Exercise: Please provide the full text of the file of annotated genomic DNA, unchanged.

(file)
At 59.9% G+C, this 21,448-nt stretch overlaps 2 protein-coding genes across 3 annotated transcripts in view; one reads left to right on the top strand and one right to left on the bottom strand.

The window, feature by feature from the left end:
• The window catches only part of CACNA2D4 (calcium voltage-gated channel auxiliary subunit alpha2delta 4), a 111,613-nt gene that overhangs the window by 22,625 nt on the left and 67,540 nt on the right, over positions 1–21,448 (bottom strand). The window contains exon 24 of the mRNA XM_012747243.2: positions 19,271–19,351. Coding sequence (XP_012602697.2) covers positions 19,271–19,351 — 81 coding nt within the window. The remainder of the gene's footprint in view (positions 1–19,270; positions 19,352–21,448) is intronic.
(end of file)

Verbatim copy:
At 59.9% G+C, this 21,448-nt stretch overlaps 2 protein-coding genes across 3 annotated transcripts in view; one reads left to right on the top strand and one right to left on the bottom strand.

The window, feature by feature from the left end:
• The window catches only part of CACNA2D4 (calcium voltage-gated channel auxiliary subunit alpha2delta 4), a 111,613-nt gene that overhangs the window by 22,625 nt on the left and 67,540 nt on the right, over positions 1–21,448 (bottom strand). The window contains exon 24 of the mRNA XM_012747243.2: positions 19,271–19,351. Coding sequence (XP_012602697.2) covers positions 19,271–19,351 — 81 coding nt within the window. The remainder of the gene's footprint in view (positions 1–19,270; positions 19,352–21,448) is intronic.